Sense & Sensitivity by Harriette Cole

Individuals Can Make a Difference in Politics

DEAR HARRIETTE: I'm so tired of politics, and I wonder if things will ever change. I got excited about the possibility of change when our current president was first elected, but the more I see, the less convinced I am that anything can happen.

Is it wrong for me to be a cynic? Is there anything I can do to help things along? Sometimes I think that being a citizen means nothing. -- Despondent, Atlanta

DEAR DESPONDENT: Our country is often called "the great experiment in democracy" because it is still a relatively young nation whose intentions, as stated in the Constitution, are lofty.

You are right to be frustrated by the current state of affairs, particularly with how ineffective our government seems to be. While it may seem idealistic to believe that change can occur, you must know that it can. Legislators, lobbyists, activists and concerned citizens are working hard to change things every day. Does it get messy? Yes. Every president in recent history has spoken of the challenges of moving legislation through Congress. Local officials have their complaints as well.

My recommendation is that you put your hat in the ring if you feel moved to try to make specific changes. The beauty of being an American is that you have the right to run for office, volunteer for a political campaign or start a nonprofit organization focused on an issue about which you are passionate. You have options.

Will it be easy? No. Is it worth it to do something rather than be sad or frustrated? Without question.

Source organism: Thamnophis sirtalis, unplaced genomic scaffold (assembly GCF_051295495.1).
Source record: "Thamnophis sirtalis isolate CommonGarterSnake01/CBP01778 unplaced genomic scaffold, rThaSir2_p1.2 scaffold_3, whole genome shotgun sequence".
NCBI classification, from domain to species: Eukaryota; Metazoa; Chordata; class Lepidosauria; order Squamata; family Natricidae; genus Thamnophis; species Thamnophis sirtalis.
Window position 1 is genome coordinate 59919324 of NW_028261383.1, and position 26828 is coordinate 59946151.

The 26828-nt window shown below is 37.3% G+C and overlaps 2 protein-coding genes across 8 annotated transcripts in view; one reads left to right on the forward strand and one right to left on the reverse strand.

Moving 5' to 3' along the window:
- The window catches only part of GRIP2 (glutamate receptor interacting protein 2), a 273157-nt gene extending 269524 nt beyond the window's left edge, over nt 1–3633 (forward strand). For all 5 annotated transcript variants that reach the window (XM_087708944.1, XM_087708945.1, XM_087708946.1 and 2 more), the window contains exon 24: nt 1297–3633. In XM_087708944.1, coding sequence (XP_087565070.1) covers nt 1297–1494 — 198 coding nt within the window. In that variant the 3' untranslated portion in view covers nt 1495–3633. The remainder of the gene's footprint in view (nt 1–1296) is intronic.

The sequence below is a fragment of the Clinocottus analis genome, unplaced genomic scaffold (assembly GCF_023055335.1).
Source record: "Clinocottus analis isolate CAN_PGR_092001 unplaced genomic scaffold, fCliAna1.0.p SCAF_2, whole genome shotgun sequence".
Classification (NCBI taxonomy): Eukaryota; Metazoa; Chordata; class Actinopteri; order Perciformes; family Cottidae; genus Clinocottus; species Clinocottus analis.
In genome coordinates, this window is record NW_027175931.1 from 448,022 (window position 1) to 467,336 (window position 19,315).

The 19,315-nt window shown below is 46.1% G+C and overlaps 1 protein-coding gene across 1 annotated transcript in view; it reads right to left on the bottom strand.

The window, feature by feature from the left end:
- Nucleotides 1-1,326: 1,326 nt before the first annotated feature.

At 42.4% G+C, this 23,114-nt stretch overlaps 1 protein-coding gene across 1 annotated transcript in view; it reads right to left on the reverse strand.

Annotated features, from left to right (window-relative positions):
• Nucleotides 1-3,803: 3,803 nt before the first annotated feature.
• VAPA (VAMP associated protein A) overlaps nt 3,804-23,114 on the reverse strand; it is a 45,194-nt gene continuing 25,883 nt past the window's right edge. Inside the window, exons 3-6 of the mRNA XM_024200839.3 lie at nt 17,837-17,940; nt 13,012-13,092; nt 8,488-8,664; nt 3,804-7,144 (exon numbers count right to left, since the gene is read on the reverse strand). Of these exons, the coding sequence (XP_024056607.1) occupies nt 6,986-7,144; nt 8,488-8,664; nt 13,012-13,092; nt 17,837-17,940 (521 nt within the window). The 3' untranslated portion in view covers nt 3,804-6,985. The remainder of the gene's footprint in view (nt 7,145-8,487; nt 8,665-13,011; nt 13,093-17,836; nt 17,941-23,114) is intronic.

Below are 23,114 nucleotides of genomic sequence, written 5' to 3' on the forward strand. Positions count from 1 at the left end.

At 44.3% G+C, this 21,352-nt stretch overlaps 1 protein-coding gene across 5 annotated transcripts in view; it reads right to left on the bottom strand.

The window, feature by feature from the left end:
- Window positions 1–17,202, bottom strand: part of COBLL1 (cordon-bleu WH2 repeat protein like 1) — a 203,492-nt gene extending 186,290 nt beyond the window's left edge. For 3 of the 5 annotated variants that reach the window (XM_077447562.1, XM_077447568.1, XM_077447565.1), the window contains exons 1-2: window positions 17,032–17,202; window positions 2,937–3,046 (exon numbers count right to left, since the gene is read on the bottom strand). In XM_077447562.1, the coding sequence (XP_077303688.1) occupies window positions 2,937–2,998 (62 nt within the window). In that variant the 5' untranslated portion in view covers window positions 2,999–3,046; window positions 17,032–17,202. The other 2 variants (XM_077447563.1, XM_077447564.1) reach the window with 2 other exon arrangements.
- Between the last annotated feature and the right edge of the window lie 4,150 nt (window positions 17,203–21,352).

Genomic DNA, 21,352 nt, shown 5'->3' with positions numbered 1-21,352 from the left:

DEAR HARRIETTE: My best friend has been fighting (verbally) with her husband for as long as I can remember. The other day, she told me they are now talking about getting a divorce. I'm not at all surprised. I am a little concerned that it's just more talk. She wants to know my opinion. I don't want to give one, because whatever I say won't matter anyway.

How can I support her without getting in the middle of her marriage? Over the years I have listened or even changed the subject, but she is more insistent now. -- Reluctant, Chicago

DEAR RELUCTANT: Stick with your gut. You are not married to either of them, so you don't really know what will help them -- even though you are her best friend.

Resist the temptation to share your opinion. Instead, you can ask pointed questions that help your friend look objectively at her life, such as: Can you imagine your life in five years? Is your husband a part of it? What do you want for yourself in the future? What can you do to get to that place?

Envisioning the future you want is a way to figure out how you want to devote your time. If your friend is willing to do that exercise and possibly do it with her husband, she may be able to see her way to clarity.

Of course, seeking professional help is always wise in times of stress.